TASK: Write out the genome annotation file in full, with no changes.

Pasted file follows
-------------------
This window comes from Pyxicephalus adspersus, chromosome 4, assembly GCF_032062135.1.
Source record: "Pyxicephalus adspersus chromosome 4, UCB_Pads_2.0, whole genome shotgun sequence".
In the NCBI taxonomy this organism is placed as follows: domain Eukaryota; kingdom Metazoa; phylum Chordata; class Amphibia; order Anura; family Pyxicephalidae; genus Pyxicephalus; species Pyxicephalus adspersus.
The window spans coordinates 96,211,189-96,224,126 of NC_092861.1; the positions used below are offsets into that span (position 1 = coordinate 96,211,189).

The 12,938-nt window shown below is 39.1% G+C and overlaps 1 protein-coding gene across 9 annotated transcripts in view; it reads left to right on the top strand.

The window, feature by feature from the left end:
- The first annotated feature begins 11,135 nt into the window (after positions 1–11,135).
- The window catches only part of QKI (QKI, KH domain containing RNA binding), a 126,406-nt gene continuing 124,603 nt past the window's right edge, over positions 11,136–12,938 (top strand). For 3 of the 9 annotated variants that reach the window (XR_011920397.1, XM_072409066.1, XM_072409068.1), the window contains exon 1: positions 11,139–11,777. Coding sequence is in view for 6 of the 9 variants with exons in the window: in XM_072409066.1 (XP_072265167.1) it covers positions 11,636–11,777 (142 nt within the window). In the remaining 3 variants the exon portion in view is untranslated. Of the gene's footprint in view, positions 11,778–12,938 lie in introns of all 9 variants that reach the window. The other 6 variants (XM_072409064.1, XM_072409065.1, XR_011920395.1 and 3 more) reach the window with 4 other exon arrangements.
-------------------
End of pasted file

This window comes from Pyxicephalus adspersus, chromosome 4, assembly GCF_032062135.1.
Source record: "Pyxicephalus adspersus chromosome 4, UCB_Pads_2.0, whole genome shotgun sequence".
In the NCBI taxonomy this organism is placed as follows: domain Eukaryota; kingdom Metazoa; phylum Chordata; class Amphibia; order Anura; family Pyxicephalidae; genus Pyxicephalus; species Pyxicephalus adspersus.
The window spans coordinates 96,211,189-96,224,126 of NC_092861.1; the positions used below are offsets into that span (position 1 = coordinate 96,211,189).

The 12,938-nt window shown below is 39.1% G+C and overlaps 1 protein-coding gene across 9 annotated transcripts in view; it reads left to right on the top strand.

The window, feature by feature from the left end:
- The first annotated feature begins 11,135 nt into the window (after positions 1–11,135).
- The window catches only part of QKI (QKI, KH domain containing RNA binding), a 126,406-nt gene continuing 124,603 nt past the window's right edge, over positions 11,136–12,938 (top strand). For 3 of the 9 annotated variants that reach the window (XR_011920397.1, XM_072409066.1, XM_072409068.1), the window contains exon 1: positions 11,139–11,777. Coding sequence is in view for 6 of the 9 variants with exons in the window: in XM_072409066.1 (XP_072265167.1) it covers positions 11,636–11,777 (142 nt within the window). In the remaining 3 variants the exon portion in view is untranslated. Of the gene's footprint in view, positions 11,778–12,938 lie in introns of all 9 variants that reach the window. The other 6 variants (XM_072409064.1, XM_072409065.1, XR_011920395.1 and 3 more) reach the window with 4 other exon arrangements.